3. Insightful stuff. I am definitely a hummingbird. Some mornings I’m on and you can’t stop me even for lunch. Other days I don’t hit my stride until 4 pm. Gotta figure out how to use this to my advantage. Thanks for for sharing this info.

  4. I had always thought of myself as a morning person – an early bird. But now that I know about the hummingbird, I can definitely say that is where I fit in! That is so much more freeing than trying to make myself always be productive in the morning. There are still other scheduling issues (like the interruptions when the kids come home from school), but this post helps immensely in channeling toward my natural energy.

  5. i am an owl with hummingbird tendancies. I do whatever, whenever…but find the evening most productive. This is hard because it is when everyone wants to watch a show or hang out—i sometimes have to give in so i don’t feel like i am seperating myself all the time.
    It takes me way to long to check emails and stuff in the morning. i might need to switch that around. Thanks for the insites. great stuff— i will be keeping better track of myself this next week and see what happens.

    • You’re welcome Becky! Lemme know how switching things up help in getting things done, okay.

  6. Great article! I am a lark with hummingbird tendencies. I go to bed early with the kids and am first to wake in my household. I schedule all my important activities early in the day…but then I usually get a second wind in the evening. Its time to start incorporating the power nap in my schedule!

    • Thanks Maribel! Power naps are your best friend. Lately, since the new little guy arrived I’ve been power napping with him and it makes a huge difference in managing my energy throughout the day. But, for the most part no matter what my focus is at its highest at night!

  7. Yvette,
    This is such a fascinating article. I love that you shared that with us. I find myself to be a night owl, but when I get up too early, it screws up that schedule for me. Although that is what I always thought, up until now. I’m curious to know what I really am. I tend to force myself to work during certain times of the day because of the family. I have to say that in looking back into the past, I have always been able to focus more when I work at night. I have not done that in a few years, but maybe I will try it again and see how things go.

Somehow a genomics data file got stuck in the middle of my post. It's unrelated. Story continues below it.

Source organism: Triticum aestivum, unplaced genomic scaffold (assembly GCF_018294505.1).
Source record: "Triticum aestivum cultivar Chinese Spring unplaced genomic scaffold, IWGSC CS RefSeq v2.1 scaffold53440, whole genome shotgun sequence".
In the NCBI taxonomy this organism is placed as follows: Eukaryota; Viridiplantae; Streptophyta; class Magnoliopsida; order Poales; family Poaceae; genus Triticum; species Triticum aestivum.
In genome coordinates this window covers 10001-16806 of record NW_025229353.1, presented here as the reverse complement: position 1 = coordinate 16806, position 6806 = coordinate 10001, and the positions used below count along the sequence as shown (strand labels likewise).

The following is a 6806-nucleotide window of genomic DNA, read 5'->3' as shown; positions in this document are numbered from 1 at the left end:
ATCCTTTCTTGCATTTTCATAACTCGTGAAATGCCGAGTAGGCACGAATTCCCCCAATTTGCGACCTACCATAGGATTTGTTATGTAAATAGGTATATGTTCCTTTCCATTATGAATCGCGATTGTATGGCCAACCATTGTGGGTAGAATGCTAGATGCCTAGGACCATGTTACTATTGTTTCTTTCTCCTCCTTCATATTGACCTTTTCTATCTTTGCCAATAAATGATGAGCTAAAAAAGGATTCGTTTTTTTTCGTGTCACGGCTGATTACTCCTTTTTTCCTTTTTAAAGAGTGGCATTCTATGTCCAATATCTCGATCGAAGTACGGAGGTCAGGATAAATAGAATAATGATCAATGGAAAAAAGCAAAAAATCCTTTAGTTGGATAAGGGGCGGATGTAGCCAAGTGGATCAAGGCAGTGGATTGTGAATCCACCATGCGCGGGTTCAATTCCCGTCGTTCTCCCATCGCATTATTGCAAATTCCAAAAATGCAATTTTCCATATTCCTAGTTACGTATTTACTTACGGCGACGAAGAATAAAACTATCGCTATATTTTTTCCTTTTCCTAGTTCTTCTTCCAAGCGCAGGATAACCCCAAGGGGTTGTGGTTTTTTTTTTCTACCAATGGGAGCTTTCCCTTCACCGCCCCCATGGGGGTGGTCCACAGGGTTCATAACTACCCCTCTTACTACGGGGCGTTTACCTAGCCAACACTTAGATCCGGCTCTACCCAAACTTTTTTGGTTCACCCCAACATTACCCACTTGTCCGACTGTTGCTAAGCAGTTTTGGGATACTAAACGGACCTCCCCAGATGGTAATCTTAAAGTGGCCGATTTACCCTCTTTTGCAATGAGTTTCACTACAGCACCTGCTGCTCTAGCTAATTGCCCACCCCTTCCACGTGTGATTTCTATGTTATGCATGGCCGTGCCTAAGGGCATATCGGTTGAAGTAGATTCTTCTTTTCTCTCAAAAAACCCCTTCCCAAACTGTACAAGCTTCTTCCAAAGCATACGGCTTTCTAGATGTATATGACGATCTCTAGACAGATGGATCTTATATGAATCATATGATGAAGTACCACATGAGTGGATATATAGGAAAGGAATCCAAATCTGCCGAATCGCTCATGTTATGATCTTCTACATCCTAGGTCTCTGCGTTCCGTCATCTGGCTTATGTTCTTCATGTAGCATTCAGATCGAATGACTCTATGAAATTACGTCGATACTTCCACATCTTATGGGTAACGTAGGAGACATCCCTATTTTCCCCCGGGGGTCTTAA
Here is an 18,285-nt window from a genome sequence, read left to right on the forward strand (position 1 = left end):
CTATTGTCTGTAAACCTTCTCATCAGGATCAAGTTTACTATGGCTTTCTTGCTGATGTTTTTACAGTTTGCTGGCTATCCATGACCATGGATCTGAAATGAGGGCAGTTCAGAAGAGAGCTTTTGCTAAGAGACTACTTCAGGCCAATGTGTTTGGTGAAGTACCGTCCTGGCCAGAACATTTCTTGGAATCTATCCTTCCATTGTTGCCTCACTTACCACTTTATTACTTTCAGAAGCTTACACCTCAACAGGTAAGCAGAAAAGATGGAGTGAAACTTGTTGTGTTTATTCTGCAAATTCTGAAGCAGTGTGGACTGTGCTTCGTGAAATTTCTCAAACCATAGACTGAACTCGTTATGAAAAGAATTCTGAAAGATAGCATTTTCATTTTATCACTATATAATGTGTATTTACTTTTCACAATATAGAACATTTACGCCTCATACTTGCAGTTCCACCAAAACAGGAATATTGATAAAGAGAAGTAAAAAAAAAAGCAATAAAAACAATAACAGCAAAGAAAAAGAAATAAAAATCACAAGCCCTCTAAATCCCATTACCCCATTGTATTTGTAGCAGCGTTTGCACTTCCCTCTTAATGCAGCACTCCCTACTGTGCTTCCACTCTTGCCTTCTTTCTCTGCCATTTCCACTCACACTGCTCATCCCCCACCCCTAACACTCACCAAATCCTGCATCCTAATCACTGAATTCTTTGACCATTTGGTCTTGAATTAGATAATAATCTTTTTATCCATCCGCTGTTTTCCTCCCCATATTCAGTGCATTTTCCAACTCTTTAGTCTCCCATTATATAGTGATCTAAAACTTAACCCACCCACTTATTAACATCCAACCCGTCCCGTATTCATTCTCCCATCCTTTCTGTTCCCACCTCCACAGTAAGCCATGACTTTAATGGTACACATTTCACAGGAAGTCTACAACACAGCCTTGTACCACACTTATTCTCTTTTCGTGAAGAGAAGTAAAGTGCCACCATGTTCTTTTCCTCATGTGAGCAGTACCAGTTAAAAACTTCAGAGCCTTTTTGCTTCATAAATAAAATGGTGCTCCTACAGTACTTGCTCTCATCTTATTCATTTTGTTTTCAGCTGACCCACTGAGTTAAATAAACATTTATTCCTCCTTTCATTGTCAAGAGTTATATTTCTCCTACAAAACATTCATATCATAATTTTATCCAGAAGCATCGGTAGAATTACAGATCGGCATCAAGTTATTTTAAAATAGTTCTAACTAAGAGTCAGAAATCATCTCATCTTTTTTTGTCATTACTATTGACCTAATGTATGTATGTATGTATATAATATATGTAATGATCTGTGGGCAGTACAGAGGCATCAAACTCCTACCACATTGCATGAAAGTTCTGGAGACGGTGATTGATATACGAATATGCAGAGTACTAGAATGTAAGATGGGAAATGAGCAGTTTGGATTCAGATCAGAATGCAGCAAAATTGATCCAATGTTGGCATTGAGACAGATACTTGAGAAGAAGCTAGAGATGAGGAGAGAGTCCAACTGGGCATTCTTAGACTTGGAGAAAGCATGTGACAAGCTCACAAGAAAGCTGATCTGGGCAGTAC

• Thank you Kim! I can relate to waking up too early, i sometimes need to do so when i speak to clients on the other side of the world and it takes me forever to get going, i feel like something is off all day…LOL Let me know how switching to working at night turns out for you.

  8. Yvette! I have read this blog post before and I THOUGHT I had commented but am not seeing it. I loved this post. And since I am commenting at 11:30 pm my time, you can tell I am an Owl through and through! Can you see why attending Morning Whip live at 6:30 am my time is so painful? 🙂 I especially love the suggestions at the end. I have a hard time being “on” before 10am. And I definitely do my best thinking and solo work in the afternoon and evening, and sometimes even in the hours just past midnight. However, since I am an extravert and I get energy from talking things out with others, another strategy I use is scheduling meetings in the morning. I will also do things like schedule bodywork or acupuncture in the morning (something that does not require me to be “on”) or errands so that I am free later in the day for my best work. I definitely agree that a huge benefit to being an entrepreneur is setting your own hours. Especially true for us Owls our patterns are not widely accepted in our culture. Thanks for this post. xoxo

  9. Thanks to my father who told me about this blog, this web site is truly remarkable.